One of the things I admired most about Sheila was her honesty. She had heard that Lady B had some problems carrying to term, and ET was still pretty new then and very expensive. She talked about who she would breed her to, but encouraged me to use my own stallion to see if I could successfully get a foal from her before I broke the bank trying with shipped semen and stud fees. Well, she was right, Lady never did carry a foal for me, but that was the start of my interest in breeding and showing Arabians.

When I was first starting to study, a friend gave me an Arabian Horse World magazine and told me to look through and pick the horses that particularly caught my eye, so I could learn what I liked. Every single month was the same, I unerringly picked Varian horses as the ones I liked and wanted to breed to.

In addition to her win at the Cow Palace and her very successful breeding program, don't forget that Sheila was inducted into the Cowgirl Hall of Fame in Nov. 2003. That was one of the highlights of her long, adventuresome and interesting life, and she had many. I wish she could be here to earn so many more.

I'm so grateful I flew back last spring to visit and say good bye, I knew it couldn't be long by the diagnosis and the treatments they gave and the ones they withheld.

Ride free Sheila, I know all your old favorite mounts are waiting for you across the bridge. RIP
 

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didn't she stand Huckleberry Bey?
She did. I believe he was a syndicated partnership of a rather large group of people, but don't quote me on that.

My heart sank when I read the latest update of her condition this morning. I truly respected her and always loved her breeding. I feel very lucky to have one from her bloodlines, and I think he represents everything that she bred for. He has an incredibly big heart and a strong mind (sometimes a little too strong ;)).

I personally have never met her, but have heard from those who personally knew her, how down to earth and truly gifted she was. I enjoyed reading your stories about her in this thread. :)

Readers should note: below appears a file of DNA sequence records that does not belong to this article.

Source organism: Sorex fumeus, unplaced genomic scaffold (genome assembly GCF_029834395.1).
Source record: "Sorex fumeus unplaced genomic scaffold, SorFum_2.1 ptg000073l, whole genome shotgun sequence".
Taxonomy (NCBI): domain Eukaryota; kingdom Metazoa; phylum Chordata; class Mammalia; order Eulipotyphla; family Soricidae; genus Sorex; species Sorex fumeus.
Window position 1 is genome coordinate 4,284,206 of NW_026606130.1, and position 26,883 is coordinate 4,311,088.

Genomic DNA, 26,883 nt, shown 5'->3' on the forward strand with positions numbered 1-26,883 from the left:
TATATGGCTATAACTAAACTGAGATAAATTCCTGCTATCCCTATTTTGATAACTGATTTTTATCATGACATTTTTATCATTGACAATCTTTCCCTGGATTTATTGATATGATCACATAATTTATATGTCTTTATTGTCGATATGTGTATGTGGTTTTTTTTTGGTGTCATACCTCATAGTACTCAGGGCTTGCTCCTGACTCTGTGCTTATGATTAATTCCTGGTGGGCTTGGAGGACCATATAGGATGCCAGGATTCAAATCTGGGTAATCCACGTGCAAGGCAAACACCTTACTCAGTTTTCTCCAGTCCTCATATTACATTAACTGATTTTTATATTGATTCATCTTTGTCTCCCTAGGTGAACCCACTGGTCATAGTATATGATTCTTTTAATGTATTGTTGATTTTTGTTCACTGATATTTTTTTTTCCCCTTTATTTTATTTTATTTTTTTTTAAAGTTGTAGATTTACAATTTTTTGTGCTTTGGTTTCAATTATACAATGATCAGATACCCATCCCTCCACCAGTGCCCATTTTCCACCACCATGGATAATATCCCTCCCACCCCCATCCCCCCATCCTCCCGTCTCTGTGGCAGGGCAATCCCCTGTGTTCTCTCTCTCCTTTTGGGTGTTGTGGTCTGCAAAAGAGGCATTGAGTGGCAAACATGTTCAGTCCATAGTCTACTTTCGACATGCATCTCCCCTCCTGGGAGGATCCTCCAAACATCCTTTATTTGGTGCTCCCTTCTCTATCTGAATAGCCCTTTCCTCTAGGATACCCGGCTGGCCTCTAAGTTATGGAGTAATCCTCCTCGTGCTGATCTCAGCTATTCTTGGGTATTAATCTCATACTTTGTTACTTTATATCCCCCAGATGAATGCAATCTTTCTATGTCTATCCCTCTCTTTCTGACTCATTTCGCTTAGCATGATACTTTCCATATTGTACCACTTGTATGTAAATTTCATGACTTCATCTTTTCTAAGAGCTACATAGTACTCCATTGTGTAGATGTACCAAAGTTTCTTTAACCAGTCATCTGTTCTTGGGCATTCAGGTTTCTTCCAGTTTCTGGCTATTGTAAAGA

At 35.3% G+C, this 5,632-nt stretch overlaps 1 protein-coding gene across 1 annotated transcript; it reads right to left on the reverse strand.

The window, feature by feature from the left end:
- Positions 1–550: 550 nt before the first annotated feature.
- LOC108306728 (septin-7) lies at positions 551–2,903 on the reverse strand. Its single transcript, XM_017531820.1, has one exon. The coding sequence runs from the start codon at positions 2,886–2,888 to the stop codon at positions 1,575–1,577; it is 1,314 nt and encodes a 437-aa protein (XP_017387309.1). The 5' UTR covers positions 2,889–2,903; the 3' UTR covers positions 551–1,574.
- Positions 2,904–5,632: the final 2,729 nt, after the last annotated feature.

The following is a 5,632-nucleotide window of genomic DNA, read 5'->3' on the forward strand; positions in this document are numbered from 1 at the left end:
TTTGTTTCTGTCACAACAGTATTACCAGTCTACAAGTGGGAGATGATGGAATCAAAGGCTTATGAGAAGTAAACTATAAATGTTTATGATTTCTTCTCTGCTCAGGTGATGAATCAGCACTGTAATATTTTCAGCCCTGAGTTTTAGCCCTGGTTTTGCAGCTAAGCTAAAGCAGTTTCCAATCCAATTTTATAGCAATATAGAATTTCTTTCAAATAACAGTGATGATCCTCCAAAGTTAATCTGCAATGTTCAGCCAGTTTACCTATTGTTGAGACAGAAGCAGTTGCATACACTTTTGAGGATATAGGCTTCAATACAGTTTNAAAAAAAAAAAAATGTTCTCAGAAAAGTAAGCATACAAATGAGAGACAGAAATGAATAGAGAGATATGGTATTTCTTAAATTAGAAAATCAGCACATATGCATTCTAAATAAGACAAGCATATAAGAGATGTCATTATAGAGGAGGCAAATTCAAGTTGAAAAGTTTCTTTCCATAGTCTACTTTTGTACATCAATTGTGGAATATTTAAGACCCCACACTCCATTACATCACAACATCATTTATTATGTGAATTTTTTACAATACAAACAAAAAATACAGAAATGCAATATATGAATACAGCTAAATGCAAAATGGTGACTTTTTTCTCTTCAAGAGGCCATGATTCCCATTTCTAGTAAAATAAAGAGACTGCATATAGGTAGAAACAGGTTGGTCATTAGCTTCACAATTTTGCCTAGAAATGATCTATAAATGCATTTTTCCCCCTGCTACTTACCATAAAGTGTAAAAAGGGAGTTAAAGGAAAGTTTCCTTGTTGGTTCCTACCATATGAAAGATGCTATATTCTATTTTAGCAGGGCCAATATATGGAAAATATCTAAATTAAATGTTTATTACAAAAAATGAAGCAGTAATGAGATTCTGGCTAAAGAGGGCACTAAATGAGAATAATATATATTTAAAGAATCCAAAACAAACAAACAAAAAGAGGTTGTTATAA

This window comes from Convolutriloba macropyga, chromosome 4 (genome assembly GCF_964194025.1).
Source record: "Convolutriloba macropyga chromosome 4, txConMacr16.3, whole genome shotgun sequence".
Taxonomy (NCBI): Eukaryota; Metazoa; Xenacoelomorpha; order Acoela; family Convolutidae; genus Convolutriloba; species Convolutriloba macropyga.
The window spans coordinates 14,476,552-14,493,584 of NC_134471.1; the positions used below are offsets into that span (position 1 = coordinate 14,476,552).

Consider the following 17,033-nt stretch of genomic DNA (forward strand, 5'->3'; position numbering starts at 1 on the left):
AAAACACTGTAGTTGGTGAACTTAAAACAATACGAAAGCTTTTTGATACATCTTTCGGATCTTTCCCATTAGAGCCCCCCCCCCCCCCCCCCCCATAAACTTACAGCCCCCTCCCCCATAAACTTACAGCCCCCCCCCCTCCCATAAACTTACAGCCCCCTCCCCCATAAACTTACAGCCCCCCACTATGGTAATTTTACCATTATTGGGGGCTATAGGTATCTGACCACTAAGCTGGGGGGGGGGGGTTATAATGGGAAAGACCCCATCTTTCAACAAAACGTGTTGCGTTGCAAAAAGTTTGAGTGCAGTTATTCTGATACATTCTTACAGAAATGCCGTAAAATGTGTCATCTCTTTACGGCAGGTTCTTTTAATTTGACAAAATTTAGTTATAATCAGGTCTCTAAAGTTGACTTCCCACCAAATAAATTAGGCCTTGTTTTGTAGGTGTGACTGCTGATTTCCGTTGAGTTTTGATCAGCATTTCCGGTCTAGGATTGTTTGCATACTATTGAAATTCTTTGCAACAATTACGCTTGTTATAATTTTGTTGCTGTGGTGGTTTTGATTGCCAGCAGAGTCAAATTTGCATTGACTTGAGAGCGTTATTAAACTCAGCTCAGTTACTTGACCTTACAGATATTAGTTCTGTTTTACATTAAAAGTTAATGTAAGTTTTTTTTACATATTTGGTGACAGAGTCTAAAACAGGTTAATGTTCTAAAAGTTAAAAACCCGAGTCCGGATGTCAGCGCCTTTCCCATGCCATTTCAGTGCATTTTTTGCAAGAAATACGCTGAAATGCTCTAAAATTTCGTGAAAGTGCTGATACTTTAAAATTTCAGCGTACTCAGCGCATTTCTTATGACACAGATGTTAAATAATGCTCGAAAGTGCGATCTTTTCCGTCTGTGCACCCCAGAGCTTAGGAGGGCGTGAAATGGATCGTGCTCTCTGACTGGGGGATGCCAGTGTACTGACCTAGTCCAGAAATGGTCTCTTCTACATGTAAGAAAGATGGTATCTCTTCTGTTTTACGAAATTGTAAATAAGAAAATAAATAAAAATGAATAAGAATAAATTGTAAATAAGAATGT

Rest easy, ride free Sheila! I'm sure you're with your legendary steeds now.
 

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So sad. One of my good friends was a "third generation" family friend and she's just devastated.

Scottsdale had a lovely tribute to Sheila a couple of weeks ago, which she thankfully got to watch.
 

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That's very sad.
I 'discovered' her some years ago and was really impressed with both her riding skills and her untiring efforts to promote breeding and training the Arabian horse to be a useful all round riding horse and not just a pasture ornament
 

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I worked for Sheila one year at Scottsdale and we bred a mare to Huck when he was just starting out. I've been out of Arabians for YEARS, but came across her Caring Bridge site last year.....was so very sad to hear that she had passed. My husband is not sure why I'm so devastated over the passing of someone I hadn't talked to or thought much about in years, but she had an enormous impact on the young horse crazy girl that I was at the time, I wanted to be just like her! The world is a darker place without her in it.
 

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She was the inspiration for me to start showing & continuing to show my Arab mare in reined cow horse. She was not only barrier breaker in many ways, she exemplified GOOD horsemanship while doing it. She will definitely be missed ... RIP Shelia ...
 

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Very sad news, I send my heart out to her family, friends and those who were touched by her expertise. I could use her guidance as I'm interested in Arabians...thankfully her pain is no longer. God bless her.